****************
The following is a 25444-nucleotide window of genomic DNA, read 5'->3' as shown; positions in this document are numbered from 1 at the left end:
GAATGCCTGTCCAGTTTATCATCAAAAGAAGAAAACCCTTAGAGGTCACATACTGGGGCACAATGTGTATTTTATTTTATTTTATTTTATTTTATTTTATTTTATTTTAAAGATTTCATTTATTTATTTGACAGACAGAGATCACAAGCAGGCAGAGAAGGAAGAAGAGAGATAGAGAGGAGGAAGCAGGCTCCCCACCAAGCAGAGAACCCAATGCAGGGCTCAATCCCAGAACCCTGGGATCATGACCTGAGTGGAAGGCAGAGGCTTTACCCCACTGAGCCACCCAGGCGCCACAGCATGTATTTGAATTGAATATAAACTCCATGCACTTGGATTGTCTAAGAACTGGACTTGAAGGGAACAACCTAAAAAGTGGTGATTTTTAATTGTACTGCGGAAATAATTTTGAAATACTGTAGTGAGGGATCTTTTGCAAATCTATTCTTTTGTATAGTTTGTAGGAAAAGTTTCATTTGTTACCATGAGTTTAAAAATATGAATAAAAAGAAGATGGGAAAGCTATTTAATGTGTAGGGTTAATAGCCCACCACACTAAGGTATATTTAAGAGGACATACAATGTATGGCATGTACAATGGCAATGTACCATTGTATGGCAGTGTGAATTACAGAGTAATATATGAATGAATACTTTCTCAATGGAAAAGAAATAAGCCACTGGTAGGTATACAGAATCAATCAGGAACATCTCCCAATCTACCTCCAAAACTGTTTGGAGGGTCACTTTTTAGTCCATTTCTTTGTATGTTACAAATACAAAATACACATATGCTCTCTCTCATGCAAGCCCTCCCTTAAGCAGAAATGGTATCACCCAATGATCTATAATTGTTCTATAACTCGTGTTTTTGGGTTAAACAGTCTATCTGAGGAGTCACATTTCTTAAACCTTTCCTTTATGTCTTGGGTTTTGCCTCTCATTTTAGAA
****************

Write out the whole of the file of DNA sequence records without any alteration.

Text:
The following is a 25444-nucleotide window of genomic DNA, read 5'->3' as shown; positions in this document are numbered from 1 at the left end:
GAATGCCTGTCCAGTTTATCATCAAAAGAAGAAAACCCTTAGAGGTCACATACTGGGGCACAATGTGTATTTTATTTTATTTTATTTTATTTTATTTTATTTTATTTTAAAGATTTCATTTATTTATTTGACAGACAGAGATCACAAGCAGGCAGAGAAGGAAGAAGAGAGATAGAGAGGAGGAAGCAGGCTCCCCACCAAGCAGAGAACCCAATGCAGGGCTCAATCCCAGAACCCTGGGATCATGACCTGAGTGGAAGGCAGAGGCTTTACCCCACTGAGCCACCCAGGCGCCACAGCATGTATTTGAATTGAATATAAACTCCATGCACTTGGATTGTCTAAGAACTGGACTTGAAGGGAACAACCTAAAAAGTGGTGATTTTTAATTGTACTGCGGAAATAATTTTGAAATACTGTAGTGAGGGATCTTTTGCAAATCTATTCTTTTGTATAGTTTGTAGGAAAAGTTTCATTTGTTACCATGAGTTTAAAAATATGAATAAAAAGAAGATGGGAAAGCTATTTAATGTGTAGGGTTAATAGCCCACCACACTAAGGTATATTTAAGAGGACATACAATGTATGGCATGTACAATGGCAATGTACCATTGTATGGCAGTGTGAATTACAGAGTAATATATGAATGAATACTTTCTCAATGGAAAAGAAATAAGCCACTGGTAGGTATACAGAATCAATCAGGAACATCTCCCAATCTACCTCCAAAACTGTTTGGAGGGTCACTTTTTAGTCCATTTCTTTGTATGTTACAAATACAAAATACACATATGCTCTCTCTCATGCAAGCCCTCCCTTAAGCAGAAATGGTATCACCCAATGATCTATAATTGTTCTATAACTCGTGTTTTTGGGTTAAACAGTCTATCTGAGGAGTCACATTTCTTAAACCTTTCCTTTATGTCTTGGGTTTTGCCTCTCATTTTAGAA